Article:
CARACAS, Venezuela — The opposition legislature in Venezuela voted on Friday to terminate its interim government, ending the leadership of Juan Guaidó, who for years had served as the face of resistance to the country’s authoritarian government.
The vote was a blow to the United States, which had steadfastly backed Mr. Guaidó. It was the second and final vote this month to determine the fate of the interim government, whose influence has waned in recent years as President Nicolás Maduro has held onto power, Mr. Guaidó failed to cement his popular support and the opposition fractured.
The decision made clear that members of the opposition had lost faith in Mr. Guaidó’s ability to achieve their goals — the ouster of Mr. Maduro’s authoritarian government and the restoration of democracy — and that they aimed to pursue a different strategy.
With 72 votes in favor, 29 against and eight abstentions, the lawmakers moved to end Mr. Guaidó’s interim presidency as of Jan. 4.
“Everything we are doing has to do with laying the foundations for a new stage of a more effective democratic struggle,” said Juan Miguel Matheus, a representative of the Primero Justicia party. He said that the decision had “as its supreme objective to defeat Maduro as soon as possible.”
Venezuela has been in the grips of an economic, political and humanitarian crisis since 2014, as a government claiming socialist ideals has gutted the country’s democratic institutions and left much of the populace impoverished. Seven million people, a quarter of the population, have fled abroad in recent years, with a growing number headed toward the United States.
Mr. Guaidó, 39, a student activist turned legislator, took the helm of the country’s legislature in 2019, when it was the last major institution in the country controlled by the opposition. Amid large-scale protests against the Maduro government, he invoked an article of the Constitution that transfers power to the head of the National Assembly if the presidency becomes vacant. He declared Mr. Maduro an illegitimate ruler and appointed himself the country’s interim leader.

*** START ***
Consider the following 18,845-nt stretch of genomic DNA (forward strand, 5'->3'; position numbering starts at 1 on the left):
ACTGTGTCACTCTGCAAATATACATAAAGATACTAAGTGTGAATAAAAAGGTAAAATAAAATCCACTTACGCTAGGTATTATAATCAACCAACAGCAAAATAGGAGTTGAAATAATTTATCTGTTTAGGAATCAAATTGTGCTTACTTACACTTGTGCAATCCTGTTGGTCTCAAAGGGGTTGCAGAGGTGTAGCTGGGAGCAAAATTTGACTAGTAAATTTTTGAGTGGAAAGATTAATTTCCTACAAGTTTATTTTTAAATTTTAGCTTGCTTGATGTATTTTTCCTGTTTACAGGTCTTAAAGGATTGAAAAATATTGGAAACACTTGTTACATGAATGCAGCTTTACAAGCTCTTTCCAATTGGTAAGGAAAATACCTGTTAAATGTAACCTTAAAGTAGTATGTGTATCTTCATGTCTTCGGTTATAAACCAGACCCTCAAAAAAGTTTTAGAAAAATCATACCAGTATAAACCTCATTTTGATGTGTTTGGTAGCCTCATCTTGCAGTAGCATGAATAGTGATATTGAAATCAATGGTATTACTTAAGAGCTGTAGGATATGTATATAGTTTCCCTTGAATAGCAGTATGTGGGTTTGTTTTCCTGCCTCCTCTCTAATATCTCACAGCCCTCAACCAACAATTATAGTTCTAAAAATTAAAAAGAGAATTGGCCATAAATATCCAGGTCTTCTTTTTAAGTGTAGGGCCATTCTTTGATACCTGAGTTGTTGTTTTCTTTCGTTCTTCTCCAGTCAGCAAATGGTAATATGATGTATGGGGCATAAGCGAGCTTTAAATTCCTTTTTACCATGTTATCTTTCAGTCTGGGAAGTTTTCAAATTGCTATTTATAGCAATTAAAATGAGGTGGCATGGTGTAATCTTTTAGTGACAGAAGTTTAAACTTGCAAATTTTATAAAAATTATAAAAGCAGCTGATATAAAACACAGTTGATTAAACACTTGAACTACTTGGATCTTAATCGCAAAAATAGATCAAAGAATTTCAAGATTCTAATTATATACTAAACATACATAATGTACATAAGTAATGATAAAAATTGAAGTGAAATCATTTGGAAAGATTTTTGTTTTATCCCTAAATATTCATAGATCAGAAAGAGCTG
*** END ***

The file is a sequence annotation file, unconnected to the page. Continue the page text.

The bold move was backed by the United States and dozens of other nations, and he soon drew an outpouring of support from Venezuelans, bringing a sliver of hope to a nation crushed by repression and the collapse of the economy.
On Thursday, in a last call for reconciliation, Mr. Guaidó proposed that the National Assembly, instead of dissolving the body completely, appoint a new president to head the interim government.
“Let’s defend institutionality, the Constitution and the country above names or personal interests,” Mr. Guaidó said on Twitter.
But the other three political parties achieved the necessary majority to ratify their decision to eliminate the parallel government.
During the vote on Friday, some lawmakers voiced their opposition to the decision, claiming it could put the country’s economic assets at risk of falling into the hands of Mr. Maduro’s government.
“This is shameful,” said Freddy Guevara, a representative of the Voluntad Popular party, who argued that the measure would strengthen Mr. Maduro. “I cannot understand how we are committing this suicide.”
Mr. Guaidó called it “a leap into the void.”
“Who is going to take over the power vacuum?” he asked. “Who is going to assume the responsibilities?”
Mr. Guaidó’s strength was tied to his international diplomatic recognition, but American sanctions designed to assist him gutted government revenues and forced Venezuelans to focus on daily survival, not political mobilization. And his attempts to spur a military uprising ended up consolidating the control of Mr. Maduro, 60, over the armed forces.
The United States has continued to refer to Mr. Guaidó as the country’s interim president, even as other nations have backed away from that recognition, relations have begun to thaw with the Maduro government, and the administrations of several new leftist governments in South America have begun to soften their approach toward Mr. Maduro.
In the past few years, the Venezuelan opposition has succeeded in getting Mr. Maduro to agree to a political dialogue, which is set to continue next month in Mexico after being stalled for more than a year. As a part of those talks, Mr. Maduro has agreed to allow some Venezuelan funds frozen abroad to be used as humanitarian aid to help alleviate hunger and other problems facing the country.
Opposition leaders are also pushing him to allow free and fair conditions for a presidential election scheduled for 2024.
Isayen Herrera reported from Caracas, Venezuela, and Genevieve Glatsky from Philadelphia.